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Selected Translations

Un libro in lingua di Ted Hughes Weissbort Daniel (EDT) edito da Farrar Straus & Giroux, 2007

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The late, great poet's version of poems ancient and modern

Known (with Philip Larkin) as the most distinctly English of the postwar British poets, Ted Hughes was a boundlessly curious reader and translator of poetry from other languages. This generous selection of his translations at once rounds out the publication of his major work and gives us a fresh view of his poetic achievement.

In 1965, Hughes, already famous in Britain, founded the journal Modern Poetry in Translation, and a number of the translations here are of poems by his contemporaries: the Israeli Yehuda Amichai, the Hungarian János Pilinszky, and the Serbian Vasko Popa. At the same time, Hughes was forever in search of older precursors, whether Homer, Lorenzo de' Medici, or the authors of Sir Gawain and the Green Knight and The Tibetan Book of the Dead, and his translations of them deepen our sense of his interest in pagan ritual and esoteric religion. These two strains of his work as translator were brought together late in his career, when, with supple and radiant versions of Ovid's Metamorphoses, Aeschylus' Oresteia, and Euripides' Alcestis—all amply represented here—he established himself as one of the foremost interpreters of the classics in English.

Selected Translations is a vital addition to the Hughes oeuvre.

 Ted Hughes (1930–98) produced more than forty books of poetry, prose, drama, translation, and children's literature, including, in his last decade, Shakespeare and the Goddess of Complete Being, Tales from Ovid, and Birthday Letters.

Widely known (with Philip Larkin) as the most distinctly English of the postwar British poets, Ted Hughes was a boundlessly curious reader and translator of poetry from other languages. This generous selection of his translations at once rounds out the publication of his major work and gives us a fresh view of his poetic achievement.

In 1965, Hughes, already famous in Britain, founded the journal Modern Poetry in Translation, and a number of the translations here are of poems by his contemporaries: the Israeli Yehuda Amichai, the Hungarian János Pilinszky, and the Serbian Vasko Popa. At the same time, Hughes was forever in search of older precursors, whether Homer, Lorenzo de' Medici, or the authors of Sir Gawain and the Green Knight and The Tibetan Book of the Dead, and his translations of them deepen our sense of his interest in pagan ritual and esoteric religion. These two strains of his work as translator were brought together late in his career, when, with radiant versions of Ovid's Metamorphoses, Aeschylus' Oresteia, and Euripides' Alcestis—all amply represented here—he established himself as one of the foremost interpreters of the classics in English.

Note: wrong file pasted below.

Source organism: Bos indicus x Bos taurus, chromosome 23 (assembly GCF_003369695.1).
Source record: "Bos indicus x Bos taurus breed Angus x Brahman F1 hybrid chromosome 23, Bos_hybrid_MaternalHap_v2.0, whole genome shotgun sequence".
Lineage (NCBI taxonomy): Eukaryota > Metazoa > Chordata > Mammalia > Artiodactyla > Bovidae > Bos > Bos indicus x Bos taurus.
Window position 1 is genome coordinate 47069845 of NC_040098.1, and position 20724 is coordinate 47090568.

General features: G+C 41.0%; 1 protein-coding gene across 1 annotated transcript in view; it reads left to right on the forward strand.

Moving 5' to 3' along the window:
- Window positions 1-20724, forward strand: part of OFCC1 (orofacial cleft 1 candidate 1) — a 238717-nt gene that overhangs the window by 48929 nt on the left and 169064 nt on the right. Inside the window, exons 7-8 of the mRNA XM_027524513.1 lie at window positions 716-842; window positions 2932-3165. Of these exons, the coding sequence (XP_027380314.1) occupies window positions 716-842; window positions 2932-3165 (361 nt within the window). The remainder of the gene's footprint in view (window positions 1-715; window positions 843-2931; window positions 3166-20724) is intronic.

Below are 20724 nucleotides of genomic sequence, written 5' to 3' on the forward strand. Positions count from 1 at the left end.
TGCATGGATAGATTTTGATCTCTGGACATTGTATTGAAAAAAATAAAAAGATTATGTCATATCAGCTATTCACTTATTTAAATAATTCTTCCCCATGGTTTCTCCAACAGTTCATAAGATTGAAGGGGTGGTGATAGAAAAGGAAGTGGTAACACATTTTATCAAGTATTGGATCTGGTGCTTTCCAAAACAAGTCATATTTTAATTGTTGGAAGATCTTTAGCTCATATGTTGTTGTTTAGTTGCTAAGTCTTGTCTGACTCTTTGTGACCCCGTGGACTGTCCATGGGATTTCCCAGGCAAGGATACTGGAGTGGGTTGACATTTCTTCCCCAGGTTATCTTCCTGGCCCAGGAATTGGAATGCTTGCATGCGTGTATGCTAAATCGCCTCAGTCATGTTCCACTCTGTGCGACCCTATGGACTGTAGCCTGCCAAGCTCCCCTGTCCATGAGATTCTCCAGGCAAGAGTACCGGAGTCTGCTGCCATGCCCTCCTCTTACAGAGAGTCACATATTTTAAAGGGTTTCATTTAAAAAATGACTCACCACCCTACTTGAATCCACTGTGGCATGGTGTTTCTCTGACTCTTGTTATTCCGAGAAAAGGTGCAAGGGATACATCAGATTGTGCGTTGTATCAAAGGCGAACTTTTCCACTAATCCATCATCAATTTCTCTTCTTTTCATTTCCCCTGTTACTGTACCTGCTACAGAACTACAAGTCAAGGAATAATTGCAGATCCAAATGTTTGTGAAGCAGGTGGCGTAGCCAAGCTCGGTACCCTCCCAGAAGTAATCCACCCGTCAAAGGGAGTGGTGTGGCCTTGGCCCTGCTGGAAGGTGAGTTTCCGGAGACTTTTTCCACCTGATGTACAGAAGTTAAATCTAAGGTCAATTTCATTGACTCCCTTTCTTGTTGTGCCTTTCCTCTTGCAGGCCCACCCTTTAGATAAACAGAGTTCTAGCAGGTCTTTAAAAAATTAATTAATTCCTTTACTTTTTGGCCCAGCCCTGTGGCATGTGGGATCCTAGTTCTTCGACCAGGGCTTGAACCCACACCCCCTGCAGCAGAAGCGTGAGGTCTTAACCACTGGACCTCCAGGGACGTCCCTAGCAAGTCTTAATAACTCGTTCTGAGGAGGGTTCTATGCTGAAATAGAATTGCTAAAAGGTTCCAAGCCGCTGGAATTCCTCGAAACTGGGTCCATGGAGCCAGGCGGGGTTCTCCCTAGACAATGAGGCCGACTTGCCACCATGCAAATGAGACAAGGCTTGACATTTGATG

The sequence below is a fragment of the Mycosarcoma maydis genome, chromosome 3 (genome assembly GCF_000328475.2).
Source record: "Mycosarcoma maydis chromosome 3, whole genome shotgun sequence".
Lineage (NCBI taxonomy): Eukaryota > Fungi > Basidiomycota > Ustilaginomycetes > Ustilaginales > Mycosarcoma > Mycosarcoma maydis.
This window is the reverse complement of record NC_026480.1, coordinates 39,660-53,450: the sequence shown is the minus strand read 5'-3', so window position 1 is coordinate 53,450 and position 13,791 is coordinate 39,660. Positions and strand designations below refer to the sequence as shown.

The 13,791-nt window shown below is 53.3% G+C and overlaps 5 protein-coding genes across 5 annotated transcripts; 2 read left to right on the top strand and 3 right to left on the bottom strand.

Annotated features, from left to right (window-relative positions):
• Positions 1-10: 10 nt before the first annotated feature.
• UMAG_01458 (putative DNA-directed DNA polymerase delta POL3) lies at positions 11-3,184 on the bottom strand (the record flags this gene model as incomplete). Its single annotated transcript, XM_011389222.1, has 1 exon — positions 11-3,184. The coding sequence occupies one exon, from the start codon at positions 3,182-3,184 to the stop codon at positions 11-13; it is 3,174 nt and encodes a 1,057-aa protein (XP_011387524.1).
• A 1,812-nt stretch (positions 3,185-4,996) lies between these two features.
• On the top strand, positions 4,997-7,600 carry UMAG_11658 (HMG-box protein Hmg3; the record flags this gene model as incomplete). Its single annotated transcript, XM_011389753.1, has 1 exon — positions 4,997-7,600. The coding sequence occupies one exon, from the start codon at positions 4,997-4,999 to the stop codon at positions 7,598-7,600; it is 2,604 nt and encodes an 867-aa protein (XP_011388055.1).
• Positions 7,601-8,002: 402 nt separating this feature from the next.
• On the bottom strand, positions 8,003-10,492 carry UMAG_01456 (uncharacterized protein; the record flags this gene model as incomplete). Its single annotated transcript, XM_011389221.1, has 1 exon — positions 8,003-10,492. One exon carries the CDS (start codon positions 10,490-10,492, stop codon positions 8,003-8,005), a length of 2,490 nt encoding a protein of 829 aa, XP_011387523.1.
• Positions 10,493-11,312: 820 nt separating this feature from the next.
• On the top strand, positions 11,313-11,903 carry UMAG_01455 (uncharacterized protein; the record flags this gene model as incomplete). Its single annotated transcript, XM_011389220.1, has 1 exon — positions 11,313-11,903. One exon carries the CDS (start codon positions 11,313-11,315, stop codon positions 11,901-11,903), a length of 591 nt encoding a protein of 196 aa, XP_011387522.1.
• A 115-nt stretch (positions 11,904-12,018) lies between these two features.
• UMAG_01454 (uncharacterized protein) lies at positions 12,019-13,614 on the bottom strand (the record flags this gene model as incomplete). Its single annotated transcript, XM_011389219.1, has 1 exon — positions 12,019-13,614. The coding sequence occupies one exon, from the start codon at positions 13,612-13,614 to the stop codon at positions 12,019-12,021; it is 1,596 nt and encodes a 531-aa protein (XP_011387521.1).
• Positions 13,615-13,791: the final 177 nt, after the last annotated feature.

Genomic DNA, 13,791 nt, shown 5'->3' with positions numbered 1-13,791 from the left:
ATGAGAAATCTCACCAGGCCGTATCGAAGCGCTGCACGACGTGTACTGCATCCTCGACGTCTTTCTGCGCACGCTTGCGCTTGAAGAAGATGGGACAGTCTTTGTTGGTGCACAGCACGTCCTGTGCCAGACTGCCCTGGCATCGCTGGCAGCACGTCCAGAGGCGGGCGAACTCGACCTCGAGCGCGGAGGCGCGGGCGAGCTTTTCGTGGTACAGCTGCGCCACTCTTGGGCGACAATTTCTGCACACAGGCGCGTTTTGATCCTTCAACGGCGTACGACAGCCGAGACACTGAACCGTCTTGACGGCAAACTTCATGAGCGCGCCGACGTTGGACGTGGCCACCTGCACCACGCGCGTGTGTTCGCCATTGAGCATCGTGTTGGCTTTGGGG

"Hughes, the longtime U.K. poet laureate, and editor Weissbort cofounded the magazine Modern Poetry in Translation, the venue for some of the many impressive short poems here, whose strangeness Hughes's careful versions preserve . . . Strangest of all are brief passages from Orghast, a drama—in a language invented by Hughes—derived loosely from Farsi and classical Greek. Weissbort's long explanatory essay on this play sits well beside his shorter—yet substantial—commentary on each poet and each process of translation, including work from previously unpublished manuscripts."—Publishers Weekly
"Hughes produced more than 40 books during his career, many devoted to poets from diverse cultural sources. Selected Translations amply demonstrates the poet's deep intellectual curiosity, ranging from ancient times (Ovid, Aeschylus, Euripides) through the modern era (Eluard, Lorca, Pilinszky). His were among the first English versions of the great Israeli poet Yehuda Amichai and helped introduce him to the West. Hughes was keenly interested in the ways poetry might function as a cultural bridge, 'a Universal language of understanding, coherent behind the many languages, in which we can all hope to meet.' Along with Daniel Weissbort, he founded the journal Modern Poetry in Translation and worked with international poets and scholars. In introductory passages and extensive appendices, Weissbort carefully conveys the poet's philosophy, methodology and the impact this practice had on his poetry."—The Washington Post
 
"Hughes (1930-1998), the longtime U.K. poet laureate, and editor Weissbort cofounded the magazine Modern Poetry in Translation, the venue for some of the many impressive short poems here, whose strangeness Hughes's careful versions preserve. There is, for example, the French poet Yves Bonnefoy with his phenomenological investigations ('Profound science where the ancient/ Cerebral bestiary calcines itself'); the wonderfully self-pitying Portuguese modernist Mario de Sa Carniero; and the Hungarian dissident Janos Pilinszky, whose stanzas reflect a veteran's grim experience: prisoners subject to Nazi forced labor 'are carrying the road, they are carrying the land' . . . Strangest of all are brief passages from Orghast, a drama—in a language invented by Hughes—derived loosely from Farsi and classical Greek. Weissbort's long explanatory essay on this play sits well beside his shorter—yet substantial—commentary on each poet and each process of translation, including work from previously unpublished manuscripts."—Publishers Weekly

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